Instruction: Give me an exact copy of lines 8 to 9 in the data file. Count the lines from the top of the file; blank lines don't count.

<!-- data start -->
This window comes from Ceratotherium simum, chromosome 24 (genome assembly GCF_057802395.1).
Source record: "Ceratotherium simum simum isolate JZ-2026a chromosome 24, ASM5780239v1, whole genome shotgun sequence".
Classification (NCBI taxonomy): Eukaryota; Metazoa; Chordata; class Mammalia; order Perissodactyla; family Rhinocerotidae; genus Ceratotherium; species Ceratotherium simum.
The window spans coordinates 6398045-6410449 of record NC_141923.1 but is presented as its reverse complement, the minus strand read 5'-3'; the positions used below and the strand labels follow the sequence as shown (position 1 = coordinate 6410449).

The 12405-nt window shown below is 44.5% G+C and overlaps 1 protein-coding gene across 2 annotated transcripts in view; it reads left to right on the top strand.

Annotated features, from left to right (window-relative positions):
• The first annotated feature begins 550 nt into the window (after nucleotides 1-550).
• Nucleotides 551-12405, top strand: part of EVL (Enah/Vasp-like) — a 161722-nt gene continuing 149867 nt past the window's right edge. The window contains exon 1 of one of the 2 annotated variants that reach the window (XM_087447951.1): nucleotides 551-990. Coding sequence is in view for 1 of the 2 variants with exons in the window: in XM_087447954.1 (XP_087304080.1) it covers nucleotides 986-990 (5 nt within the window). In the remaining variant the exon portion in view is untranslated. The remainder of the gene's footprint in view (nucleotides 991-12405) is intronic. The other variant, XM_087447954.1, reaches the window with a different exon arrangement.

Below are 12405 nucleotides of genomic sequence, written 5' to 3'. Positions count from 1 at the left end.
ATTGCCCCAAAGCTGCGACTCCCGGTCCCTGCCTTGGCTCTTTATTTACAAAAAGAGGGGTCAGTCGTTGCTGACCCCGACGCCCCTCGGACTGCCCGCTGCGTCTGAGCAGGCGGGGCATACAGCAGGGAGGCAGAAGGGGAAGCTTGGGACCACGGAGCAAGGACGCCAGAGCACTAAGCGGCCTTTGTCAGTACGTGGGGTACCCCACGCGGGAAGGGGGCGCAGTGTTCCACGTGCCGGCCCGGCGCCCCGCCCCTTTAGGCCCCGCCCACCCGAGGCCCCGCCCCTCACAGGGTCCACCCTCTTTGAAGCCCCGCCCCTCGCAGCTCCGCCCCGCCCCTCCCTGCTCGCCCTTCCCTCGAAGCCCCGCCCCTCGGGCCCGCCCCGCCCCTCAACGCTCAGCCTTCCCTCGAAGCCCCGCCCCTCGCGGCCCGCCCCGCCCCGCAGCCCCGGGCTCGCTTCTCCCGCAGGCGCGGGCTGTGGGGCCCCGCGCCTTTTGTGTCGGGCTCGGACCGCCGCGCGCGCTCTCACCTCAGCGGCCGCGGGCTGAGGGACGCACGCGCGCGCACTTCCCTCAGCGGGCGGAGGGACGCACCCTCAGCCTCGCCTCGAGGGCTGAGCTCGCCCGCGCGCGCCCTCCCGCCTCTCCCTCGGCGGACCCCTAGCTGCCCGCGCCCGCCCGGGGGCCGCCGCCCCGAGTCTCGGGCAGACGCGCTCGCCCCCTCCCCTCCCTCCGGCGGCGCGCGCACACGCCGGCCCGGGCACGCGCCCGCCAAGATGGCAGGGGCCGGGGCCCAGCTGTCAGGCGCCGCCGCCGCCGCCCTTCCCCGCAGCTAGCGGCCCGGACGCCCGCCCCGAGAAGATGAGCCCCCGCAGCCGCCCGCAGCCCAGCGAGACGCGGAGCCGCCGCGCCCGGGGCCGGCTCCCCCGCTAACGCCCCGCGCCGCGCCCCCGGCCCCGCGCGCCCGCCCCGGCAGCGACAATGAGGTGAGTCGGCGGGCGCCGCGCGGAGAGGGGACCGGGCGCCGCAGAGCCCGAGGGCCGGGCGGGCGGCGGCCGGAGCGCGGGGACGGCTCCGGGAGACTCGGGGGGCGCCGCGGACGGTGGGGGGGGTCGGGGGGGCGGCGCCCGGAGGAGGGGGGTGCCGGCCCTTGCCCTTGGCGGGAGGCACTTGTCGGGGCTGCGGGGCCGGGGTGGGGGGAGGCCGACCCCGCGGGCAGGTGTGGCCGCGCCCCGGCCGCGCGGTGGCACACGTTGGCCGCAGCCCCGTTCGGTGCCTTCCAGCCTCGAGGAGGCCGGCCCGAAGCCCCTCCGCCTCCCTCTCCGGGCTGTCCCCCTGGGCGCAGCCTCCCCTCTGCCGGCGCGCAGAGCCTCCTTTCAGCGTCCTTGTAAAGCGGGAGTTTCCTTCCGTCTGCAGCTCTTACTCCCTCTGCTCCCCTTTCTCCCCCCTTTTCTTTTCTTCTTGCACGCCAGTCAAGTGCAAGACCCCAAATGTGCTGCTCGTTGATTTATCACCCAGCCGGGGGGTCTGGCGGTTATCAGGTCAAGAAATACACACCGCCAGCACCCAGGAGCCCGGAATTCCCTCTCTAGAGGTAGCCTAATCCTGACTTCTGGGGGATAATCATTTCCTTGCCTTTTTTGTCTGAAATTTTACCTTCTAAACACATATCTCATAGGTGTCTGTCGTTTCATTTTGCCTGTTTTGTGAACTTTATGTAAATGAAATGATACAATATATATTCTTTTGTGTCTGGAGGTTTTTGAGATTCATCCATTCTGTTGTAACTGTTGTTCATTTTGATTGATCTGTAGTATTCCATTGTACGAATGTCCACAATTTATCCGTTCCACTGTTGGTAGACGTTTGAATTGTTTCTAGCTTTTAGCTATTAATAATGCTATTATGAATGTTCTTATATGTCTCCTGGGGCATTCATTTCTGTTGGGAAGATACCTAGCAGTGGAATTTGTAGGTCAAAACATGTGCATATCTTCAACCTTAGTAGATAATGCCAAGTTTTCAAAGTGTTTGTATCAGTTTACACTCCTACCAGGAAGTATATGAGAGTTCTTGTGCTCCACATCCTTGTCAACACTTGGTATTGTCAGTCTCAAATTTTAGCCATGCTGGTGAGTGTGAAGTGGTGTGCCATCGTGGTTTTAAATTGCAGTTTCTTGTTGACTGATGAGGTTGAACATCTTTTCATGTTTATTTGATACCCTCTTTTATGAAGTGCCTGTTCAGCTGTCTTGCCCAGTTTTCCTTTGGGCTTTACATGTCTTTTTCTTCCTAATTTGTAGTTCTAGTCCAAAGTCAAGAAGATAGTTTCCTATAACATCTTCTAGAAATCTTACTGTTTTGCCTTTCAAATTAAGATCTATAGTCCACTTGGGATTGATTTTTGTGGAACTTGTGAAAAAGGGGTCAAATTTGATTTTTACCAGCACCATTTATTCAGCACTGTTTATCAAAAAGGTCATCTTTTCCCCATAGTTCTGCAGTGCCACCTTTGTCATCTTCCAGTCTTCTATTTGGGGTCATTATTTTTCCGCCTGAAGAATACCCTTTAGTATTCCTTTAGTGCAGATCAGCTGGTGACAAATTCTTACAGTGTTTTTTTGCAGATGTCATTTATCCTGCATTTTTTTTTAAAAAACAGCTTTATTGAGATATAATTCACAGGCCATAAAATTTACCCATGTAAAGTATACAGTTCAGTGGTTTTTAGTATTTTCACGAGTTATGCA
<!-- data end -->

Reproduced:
• Nucleotides 551-12405, top strand: part of EVL (Enah/Vasp-like) — a 161722-nt gene continuing 149867 nt past the window's right edge. The window contains exon 1 of one of the 2 annotated variants that reach the window (XM_087447951.1): nucleotides 551-990. Coding sequence is in view for 1 of the 2 variants with exons in the window: in XM_087447954.1 (XP_087304080.1) it covers nucleotides 986-990 (5 nt within the window). In the remaining variant the exon portion in view is untranslated. The remainder of the gene's footprint in view (nucleotides 991-12405) is intronic. The other variant, XM_087447954.1, reaches the window with a different exon arrangement.

Below are 12405 nucleotides of genomic sequence, written 5' to 3'. Positions count from 1 at the left end.